In "Shooting an Elephant," what does Orwell's change of mind say about him?
The way that the presence of "the natives" pressurises Orwell into shooting the elephant, against his better judgement, precisely emphasises the central point of Orwell's essay. By playing the role of white master, colonisers ironically only destroy their own freedom rather than the freedom of others. The youthful Orwell reflects that he could have done something different to avoid shooting the elelphant, but interestingly what stops him is the threat of being laughed at:
The sole thought in my mind was that if anything went wrong those two thousand Burmans would see me pursued, caught, trampled on, and reduced to a grinning corpse like that Indian up the hill. And if that happened it was quite probable that some of them would laugh. That would never do.
We are thus presented with a youthful George Orwell who is desperate to save some form of face and is willing to go against his better judgement in order to do so. He is a perfect example of how when "the white man turns tyrant it is his own freedom that he destroys." It is interesting to reflect though that the older Orwell who is of course looking back and narrating the story does not say that he would have done any different if he could go back, which perhaps reflects the immense pressure facing the younger Orwell.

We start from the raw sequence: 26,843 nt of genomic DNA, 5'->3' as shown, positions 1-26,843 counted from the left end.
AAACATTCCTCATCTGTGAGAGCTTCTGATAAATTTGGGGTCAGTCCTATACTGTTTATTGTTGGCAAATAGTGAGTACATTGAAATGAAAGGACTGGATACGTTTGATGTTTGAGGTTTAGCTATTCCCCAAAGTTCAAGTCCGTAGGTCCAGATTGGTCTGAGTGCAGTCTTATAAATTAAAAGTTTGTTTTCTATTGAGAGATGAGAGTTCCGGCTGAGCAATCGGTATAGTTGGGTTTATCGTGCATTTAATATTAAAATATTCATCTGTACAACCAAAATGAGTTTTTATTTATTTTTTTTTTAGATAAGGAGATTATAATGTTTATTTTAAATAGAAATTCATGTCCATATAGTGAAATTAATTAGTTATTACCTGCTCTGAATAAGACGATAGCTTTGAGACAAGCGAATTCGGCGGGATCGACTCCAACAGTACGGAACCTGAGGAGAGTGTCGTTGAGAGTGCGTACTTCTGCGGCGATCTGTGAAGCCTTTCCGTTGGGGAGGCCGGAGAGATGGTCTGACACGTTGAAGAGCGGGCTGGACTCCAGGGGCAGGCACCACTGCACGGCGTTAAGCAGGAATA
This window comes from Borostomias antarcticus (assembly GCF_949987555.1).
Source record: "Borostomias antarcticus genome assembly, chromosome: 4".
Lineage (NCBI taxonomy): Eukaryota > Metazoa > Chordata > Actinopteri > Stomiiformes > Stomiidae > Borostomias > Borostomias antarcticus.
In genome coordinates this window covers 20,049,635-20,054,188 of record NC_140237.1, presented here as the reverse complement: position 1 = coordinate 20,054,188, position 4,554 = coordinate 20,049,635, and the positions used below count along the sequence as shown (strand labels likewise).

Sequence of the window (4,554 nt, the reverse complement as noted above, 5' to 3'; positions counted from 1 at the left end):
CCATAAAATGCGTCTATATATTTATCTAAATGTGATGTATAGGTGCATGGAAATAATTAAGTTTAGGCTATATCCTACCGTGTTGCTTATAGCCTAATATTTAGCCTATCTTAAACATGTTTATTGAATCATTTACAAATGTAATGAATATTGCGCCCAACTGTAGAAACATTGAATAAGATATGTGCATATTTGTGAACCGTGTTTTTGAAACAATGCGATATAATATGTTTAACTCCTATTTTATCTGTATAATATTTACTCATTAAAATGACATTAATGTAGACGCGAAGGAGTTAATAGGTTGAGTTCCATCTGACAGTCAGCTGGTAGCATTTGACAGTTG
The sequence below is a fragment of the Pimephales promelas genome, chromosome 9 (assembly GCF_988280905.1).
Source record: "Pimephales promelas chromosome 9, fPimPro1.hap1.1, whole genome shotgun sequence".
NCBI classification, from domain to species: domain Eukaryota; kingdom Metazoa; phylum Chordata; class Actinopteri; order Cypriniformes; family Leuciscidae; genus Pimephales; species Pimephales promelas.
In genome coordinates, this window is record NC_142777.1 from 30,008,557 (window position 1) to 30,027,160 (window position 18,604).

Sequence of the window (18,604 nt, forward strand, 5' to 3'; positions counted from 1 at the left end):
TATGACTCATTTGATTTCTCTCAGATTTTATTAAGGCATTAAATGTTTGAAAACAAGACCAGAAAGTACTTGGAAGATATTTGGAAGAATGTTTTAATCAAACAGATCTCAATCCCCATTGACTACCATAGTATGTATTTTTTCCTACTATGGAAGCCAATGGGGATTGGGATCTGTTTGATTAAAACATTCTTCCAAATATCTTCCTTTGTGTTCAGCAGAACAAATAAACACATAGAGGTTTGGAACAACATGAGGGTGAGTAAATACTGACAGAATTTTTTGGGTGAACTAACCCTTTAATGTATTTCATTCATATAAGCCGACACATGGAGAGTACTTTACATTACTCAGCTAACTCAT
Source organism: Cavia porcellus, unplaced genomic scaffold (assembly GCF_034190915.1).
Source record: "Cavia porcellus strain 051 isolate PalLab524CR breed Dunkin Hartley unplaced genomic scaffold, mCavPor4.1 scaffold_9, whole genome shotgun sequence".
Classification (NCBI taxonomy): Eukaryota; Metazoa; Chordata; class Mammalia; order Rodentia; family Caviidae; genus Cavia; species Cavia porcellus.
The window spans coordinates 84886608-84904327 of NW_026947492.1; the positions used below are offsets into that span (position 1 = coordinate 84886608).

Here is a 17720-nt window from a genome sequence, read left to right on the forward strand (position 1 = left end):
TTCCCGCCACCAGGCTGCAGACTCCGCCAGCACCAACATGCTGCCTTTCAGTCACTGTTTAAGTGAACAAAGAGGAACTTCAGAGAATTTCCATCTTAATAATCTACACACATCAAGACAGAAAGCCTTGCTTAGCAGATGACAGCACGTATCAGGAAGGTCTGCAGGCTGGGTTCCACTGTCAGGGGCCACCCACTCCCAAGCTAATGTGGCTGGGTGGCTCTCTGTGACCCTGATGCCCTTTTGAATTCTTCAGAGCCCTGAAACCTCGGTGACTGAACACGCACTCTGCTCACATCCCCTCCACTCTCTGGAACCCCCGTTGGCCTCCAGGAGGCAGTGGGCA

Orwell, at first, did not want to shoot the elephant. It was just eating and not showing a mad disposition at the moment despite the fact it had, just shortly before this, killed a man. Orwell, even though he was British and a subdivisional police officer for the British in the Burmese town of Moulmein, disliked British Imperialism. He considered the British to be oppressors of the people whose lands they occupied. When he was called upon to kill the elephant, he hesitated because he could see no reason to kill such an animal. The more he thought about it, however, the more he feared what might happen if he didn't do it. There were more than 2000 people standing around waiting for him to shoot. He realized that if he didn't shoot to kill the animal and it charged at him, he would probably be killed and the Burmese watching the incident would do nothing because they hated the British, thus hating him. "A white man mustn't be frightened in front of 'natives'; and so, in general, he isn't frightened." Orwell feared the crowd might even laugh at him. "That would never do. There was only one alternative." Orwell shot the elephant despite the disgust he felt for himself.